Not that we should get too carried away. Despite all the opposition, the Maules Creek mine is now operational and shipping out coal. A huge gash has been bulldozed and excavated out of the Leard Forest. If we measure the success of the campaign only by whether it stopped the mine it set out to, it has been a failure. Yet few people who have been out to the camp could ever call it that. Besides all the other things I’ve already mentioned, the Front Line Action on Coal campaign at Maules Creek has changed the landscape of public opinion in Australia when it comes to mining. As huge overseas-owned corporations Adani and Shenhua prepare to set up mines in the Galilee Basin and the Liverpool Plains, they are being met with promises that there will be resistance.

In a country where people in radical politics often complain about the apathy of everyday Australians or the ineffectiveness of protest, we should be studying the campaign at Maules Creek to see how it has achieved all this. The answer of course is broad and has many facets. But as someone who has been out to Maules Creek many times and has followed the campaign virtually from the beginning, I’ll try to share a few points.

One of the reasons is the broadness of the issues involved, which has allowed it to resonate with many people. Climate change is perhaps the most pressing political issue facing the planet today, and one which is able to mobilise all kinds of people from all walks of life to feel a need to take action. But also at stake at Maules Creek is the protection of a critically endangered ecosystem, protection of aboriginal culture and the right to practice it, and the loss of farmland and water.

Another factor is that FLAC has always been a very media-savvy campaign. Helped immeasurably by a very brave (if also not exactly planned) action regarding Jonathan Moylan and a hoax press release, the camp has never been too far away from the media. Some canny and experienced activists have played a massive role in this, but a lot of it is the unintended by-products of sticking around long enough and building a strong movement. As the blockade has grown so has an extraordinary story that has captured the imagination – from that opening outrageous action, through mass walk-ons (82 people arrested in one day in March 2014), a 92 year old war veteran being arrested, 5th generation local farmers speaking out, a saga of corporate spy infiltrators hired by mining companies, footy players and country music stars locking on and much more. It plays out like an epic novel or a hollywood movie, with as many twists and turns.

The decentralised, non-hierarchical nature of the camp has been a real strength. While there have been some concerns over the involvement of environmental NGOs, the people on the ground at the camp have retained control over what happens there, with consensus decision making no less. It is this model that has made it the activist breeding ground that it is, because when people come out to the Leard they aren’t just told what to do and where to lock on. Skills have been shared and developed; from bush skills to action planning, media, artistic creativity, political organising. I’ve met so many people who have arrived at the camp with no history of activism yet are now experienced organisers. And always with a belief that skills shouldn’t just be kept at the camp but should be spread back to the cities and towns from which people have come.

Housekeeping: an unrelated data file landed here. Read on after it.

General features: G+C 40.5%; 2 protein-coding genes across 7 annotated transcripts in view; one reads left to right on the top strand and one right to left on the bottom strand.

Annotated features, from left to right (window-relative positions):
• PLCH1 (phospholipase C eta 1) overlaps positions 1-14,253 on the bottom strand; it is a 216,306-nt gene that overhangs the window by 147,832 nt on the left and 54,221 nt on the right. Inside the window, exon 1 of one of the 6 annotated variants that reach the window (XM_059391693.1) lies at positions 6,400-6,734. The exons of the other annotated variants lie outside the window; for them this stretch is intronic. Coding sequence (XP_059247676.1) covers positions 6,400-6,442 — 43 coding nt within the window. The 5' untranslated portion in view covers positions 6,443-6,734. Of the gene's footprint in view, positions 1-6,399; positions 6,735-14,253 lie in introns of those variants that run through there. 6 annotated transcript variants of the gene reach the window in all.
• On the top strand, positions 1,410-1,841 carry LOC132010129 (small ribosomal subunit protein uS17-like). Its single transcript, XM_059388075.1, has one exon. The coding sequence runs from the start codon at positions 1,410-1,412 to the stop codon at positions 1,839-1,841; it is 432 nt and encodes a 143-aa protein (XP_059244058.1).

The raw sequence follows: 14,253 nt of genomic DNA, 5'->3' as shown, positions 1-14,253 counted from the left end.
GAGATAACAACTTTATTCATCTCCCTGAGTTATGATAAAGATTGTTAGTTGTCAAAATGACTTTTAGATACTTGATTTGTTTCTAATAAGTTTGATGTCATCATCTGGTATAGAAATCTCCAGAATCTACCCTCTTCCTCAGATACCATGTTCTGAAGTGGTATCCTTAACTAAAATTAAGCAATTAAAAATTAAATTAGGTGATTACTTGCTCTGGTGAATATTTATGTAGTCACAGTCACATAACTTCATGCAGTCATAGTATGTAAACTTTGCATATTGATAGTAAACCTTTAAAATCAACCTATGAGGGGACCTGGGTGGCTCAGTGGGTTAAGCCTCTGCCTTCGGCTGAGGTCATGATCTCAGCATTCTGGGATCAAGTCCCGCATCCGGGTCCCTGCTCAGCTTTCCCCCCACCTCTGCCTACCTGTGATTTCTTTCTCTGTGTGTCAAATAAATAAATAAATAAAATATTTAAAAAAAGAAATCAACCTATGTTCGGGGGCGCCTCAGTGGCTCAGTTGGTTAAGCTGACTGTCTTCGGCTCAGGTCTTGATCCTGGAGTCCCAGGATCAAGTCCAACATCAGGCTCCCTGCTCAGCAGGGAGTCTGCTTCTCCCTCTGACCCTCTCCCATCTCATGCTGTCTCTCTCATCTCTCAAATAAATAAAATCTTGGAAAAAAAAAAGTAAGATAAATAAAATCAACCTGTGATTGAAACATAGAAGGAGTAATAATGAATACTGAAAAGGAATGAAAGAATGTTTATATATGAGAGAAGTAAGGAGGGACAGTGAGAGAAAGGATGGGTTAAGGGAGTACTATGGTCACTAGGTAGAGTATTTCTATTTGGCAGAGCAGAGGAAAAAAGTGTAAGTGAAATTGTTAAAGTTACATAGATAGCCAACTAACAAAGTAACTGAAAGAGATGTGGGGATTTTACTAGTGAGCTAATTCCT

But I think the greatest assets of the camp, the things which have turned it from a protest camp into a movement, have been the empowerment that comes from taking direct action and the community that comes from living, working and organising together.

FLAC is built not on the politics of words (there are enough of them), but on deeds. This has inspired and caught the imagination of people both at the camp and across the country. So many of the so-called apathetic, self-centred Generation Y have come to the Leard (sometimes just for a party) and discovered that politics can be something that you do. That your response to the greed and destruction of our society can be more than just throwing things at the TV. I’ve spoken to so many people out here that have told me the same story: “I’ve always cared about climate change (or the forest), but I didn’t know you could do anything about it. Then I came here.” In a society where so often activism is just another commodity you consume, the blockade camp has shown countless people that social change is something you can create, not just spectate.

And that it’s something you do together. Yeah, FLAC has a facebook and a twitter and all that, but the real action has always been at the camp, where you can meet people from across the country who have been brought there by the same things as you. All it takes is one mission through the bush to go from strangers to comrades. But there’s also the camp life – cooking and eating together, sharing stuff, talking around the fire, going through the highs and lows of chasing an improbable dream. It’s this sense of community that has connected people from across the country. As now FLAC action groups are being set up in cities all over the place, we see how valuable that sense of connection is. You leave the camp feeling invested; committed to this cause, this forest, these people.